Then, in the shower, the steri-strips all peeled off. Leaving the naked lines of the cuts visible. Not too bad looking, though the one under the arm feels lumpy, and the waterproof dressings had started to irritate my skin and cause a rash. breast-dressings-off-cropBoth cuts are about 5 cms long. The bruising from the operation has also faded a bit now – though there’s still some from the biopsy. Whether this was because I’d cut out the magnesium and Chondratin or because there is less force in an operation, I do not know.

So this is where I am, recovering …

… and I hope that this has been of some use to anyone facing the same level of diagnosis. As I said – I’m blogging this experience to help anyone else going through it, now or in the future, to have some kind of comparison – as most blogs seem to be about the worst cases – rather than the early ones.

Thank you if you emailed me with kind words, they are appreciated.

Thoughts, Comments, Questions – All are welcome, you know I love to hear from you.

Best – Ann

ps If you are reading this on email and would like to comment just click onto the title and it will take you to the actual blog – so you can comment there 🙂

pps If it is the first time you have written a comment don’t worry if it doesn’t appear immediately, your first comment has to be verified (to keep the spam-bots out) and I do this personally – so I am sure to see your comment – thanks for reading – Ann

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7 thoughts on “Plan of Action and Operation

  1. Thank you so much Ann for blogging and sharing your experience, I’m sorry you have had to go through all of this. It’s something no one wants to go through. You have a very positive outlook on things and this is good. I wish you well and hope you are soon fully recovered from all of this. xx

  2. Hi Lynda,
    Thank you for your comments and encouragement! It’s very annoying that this has happened – but we must make the best of these things – and, finding little on early stage breast cancer out there, this is what I’m doing, hoping to be helpful.
    Best – Ann

  3. When I went through similar nearly 2 years ago I had the same fears about anaesthetic due to previous bad experiences. Luckily for me the ‘moving on’ had worked and it was a great experience to wake up just very sleepy…. and have that amazing sandwich. Unlike you I hadn’t been allowed breakfast as was due in theatre early, but it was afternoon before I got there and I was starving! I hope the outcome is good for you….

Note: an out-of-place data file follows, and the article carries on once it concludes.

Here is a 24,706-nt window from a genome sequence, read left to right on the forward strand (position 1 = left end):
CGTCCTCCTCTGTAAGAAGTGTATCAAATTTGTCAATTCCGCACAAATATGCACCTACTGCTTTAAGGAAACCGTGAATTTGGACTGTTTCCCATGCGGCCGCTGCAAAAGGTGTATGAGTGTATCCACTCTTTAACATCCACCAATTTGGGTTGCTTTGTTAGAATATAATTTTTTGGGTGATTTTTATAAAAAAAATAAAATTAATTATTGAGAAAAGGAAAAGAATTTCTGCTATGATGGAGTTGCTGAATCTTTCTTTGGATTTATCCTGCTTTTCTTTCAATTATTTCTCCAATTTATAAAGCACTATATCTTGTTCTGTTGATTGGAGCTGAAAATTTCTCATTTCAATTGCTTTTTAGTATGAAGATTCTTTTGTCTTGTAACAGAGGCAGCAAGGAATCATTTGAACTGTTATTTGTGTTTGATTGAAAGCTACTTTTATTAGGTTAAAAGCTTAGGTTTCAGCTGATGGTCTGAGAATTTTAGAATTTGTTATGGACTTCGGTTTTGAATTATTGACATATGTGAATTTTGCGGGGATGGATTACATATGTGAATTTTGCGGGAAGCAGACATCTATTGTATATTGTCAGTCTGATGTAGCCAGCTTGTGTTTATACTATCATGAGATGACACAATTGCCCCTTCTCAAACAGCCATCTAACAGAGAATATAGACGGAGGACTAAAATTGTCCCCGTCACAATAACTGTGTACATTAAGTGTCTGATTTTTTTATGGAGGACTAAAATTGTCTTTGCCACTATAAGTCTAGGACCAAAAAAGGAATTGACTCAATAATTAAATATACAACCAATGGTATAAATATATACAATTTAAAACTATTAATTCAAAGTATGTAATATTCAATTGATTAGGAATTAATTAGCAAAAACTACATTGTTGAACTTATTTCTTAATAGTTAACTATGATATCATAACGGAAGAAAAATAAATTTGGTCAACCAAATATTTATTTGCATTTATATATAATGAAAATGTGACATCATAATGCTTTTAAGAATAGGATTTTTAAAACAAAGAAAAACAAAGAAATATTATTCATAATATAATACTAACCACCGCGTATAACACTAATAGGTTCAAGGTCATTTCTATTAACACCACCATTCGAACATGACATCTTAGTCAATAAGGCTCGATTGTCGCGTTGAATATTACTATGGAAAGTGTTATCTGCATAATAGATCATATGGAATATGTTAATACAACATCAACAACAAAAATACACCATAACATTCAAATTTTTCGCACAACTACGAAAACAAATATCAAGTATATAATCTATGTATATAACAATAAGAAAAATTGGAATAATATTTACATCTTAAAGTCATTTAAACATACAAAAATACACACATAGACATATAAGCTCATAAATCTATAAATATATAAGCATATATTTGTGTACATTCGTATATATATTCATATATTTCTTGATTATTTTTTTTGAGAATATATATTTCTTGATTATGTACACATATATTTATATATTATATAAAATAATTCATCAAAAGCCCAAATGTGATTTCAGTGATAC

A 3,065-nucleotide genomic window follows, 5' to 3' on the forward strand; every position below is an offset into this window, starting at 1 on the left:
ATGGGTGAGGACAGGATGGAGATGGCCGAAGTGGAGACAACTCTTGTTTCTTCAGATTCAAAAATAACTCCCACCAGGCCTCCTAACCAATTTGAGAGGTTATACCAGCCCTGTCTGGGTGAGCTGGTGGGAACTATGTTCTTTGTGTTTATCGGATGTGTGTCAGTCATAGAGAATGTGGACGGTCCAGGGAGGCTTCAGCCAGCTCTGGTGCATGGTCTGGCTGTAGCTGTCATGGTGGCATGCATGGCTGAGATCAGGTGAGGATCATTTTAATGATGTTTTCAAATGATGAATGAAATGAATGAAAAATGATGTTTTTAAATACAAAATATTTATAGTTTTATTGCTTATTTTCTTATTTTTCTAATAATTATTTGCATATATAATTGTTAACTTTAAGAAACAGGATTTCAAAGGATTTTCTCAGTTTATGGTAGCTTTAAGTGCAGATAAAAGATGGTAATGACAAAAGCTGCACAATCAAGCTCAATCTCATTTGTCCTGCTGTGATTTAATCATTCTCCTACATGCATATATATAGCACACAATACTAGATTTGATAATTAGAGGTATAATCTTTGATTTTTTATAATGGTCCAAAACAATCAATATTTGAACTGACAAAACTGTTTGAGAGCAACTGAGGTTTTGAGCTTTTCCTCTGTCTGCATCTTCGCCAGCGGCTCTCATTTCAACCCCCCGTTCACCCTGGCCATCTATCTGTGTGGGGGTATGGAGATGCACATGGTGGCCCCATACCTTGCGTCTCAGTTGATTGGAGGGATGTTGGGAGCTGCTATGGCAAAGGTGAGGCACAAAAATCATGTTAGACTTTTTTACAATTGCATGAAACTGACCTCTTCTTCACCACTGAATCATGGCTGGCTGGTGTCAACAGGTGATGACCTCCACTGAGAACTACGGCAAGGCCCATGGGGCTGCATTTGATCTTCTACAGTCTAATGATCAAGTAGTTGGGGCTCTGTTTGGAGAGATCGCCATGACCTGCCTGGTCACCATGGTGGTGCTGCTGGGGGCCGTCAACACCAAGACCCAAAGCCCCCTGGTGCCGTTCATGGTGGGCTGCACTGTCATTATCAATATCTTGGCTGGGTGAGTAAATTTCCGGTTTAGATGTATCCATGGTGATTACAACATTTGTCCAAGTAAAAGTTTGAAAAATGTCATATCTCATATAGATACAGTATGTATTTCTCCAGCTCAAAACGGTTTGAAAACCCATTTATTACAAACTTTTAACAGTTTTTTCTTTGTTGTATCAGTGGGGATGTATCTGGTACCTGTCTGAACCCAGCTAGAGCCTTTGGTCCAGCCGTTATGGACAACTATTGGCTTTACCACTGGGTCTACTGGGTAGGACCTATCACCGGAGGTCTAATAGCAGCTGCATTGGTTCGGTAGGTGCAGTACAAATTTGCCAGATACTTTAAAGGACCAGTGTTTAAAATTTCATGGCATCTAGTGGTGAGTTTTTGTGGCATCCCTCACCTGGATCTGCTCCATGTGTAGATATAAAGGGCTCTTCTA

• Hi Nicky,
      Thanks for your comments. I am glad the anaesthetic improvements worked for you that time, I wouldn’t wish the sickness on anyone! Thank you for the good wishes, I hope the outcome of your similar experience has been good too. Nice to hear from you. Best Ann

  4. I didn’t know about Chondroitin and Magnesium acting as blood thinners. That’s interesting!.
    I had ones a bad reaction to anesthetic too, it’s no fun. though other times I had been fine (too many anesthetics for me).
    The scars seem to heal amazingly quick.
    Hoping the results are going to be the best we all can think off.
    Take it slow for a while but sometimes it is good to carry on with everything you normally do – so maybe a new story is born?

    • Hi Susi,
      Thank you, I’m trying to take it easy. . .but we are in the middle of moving house (on top of everything else!) So it isn’t as easy to do as to say!! Fortunately we are only moving next door, and we have a bit of time to make the move so it isn’t all at once!
      Maybe, after the move, I can get back to writing or editing. Best Ann

  5. And you sound like you are still smiling… you are an inspiration, Ann. I, too, did not know about the blood thinning side effects of Magnesium and Chondroitin – learning every day! But if you need further anaesthetics please stress firmly your experience with sickness – it’s not just uncomfortable for you, it can be serious when patients are waking up post-op. More nursy advice – take the painkillers because it’s important to keep mobile and ‘being brave’ doesn’t win prizes. Do the exercises but don’t think that means you can move furniture or bores from one house to the other – I know that resting and watching himself doing it all doesn’t come easy to you but you must. I’m sure he’ll appreciate your motivational advice as you recline on your chaise-longue! I hope the nurses have given him his instructions – if not, I’ll happily oblige.
    Does this mean you have sold the farmhouse? I hope so.
    Be kind to yourself and best to M – Steph xxx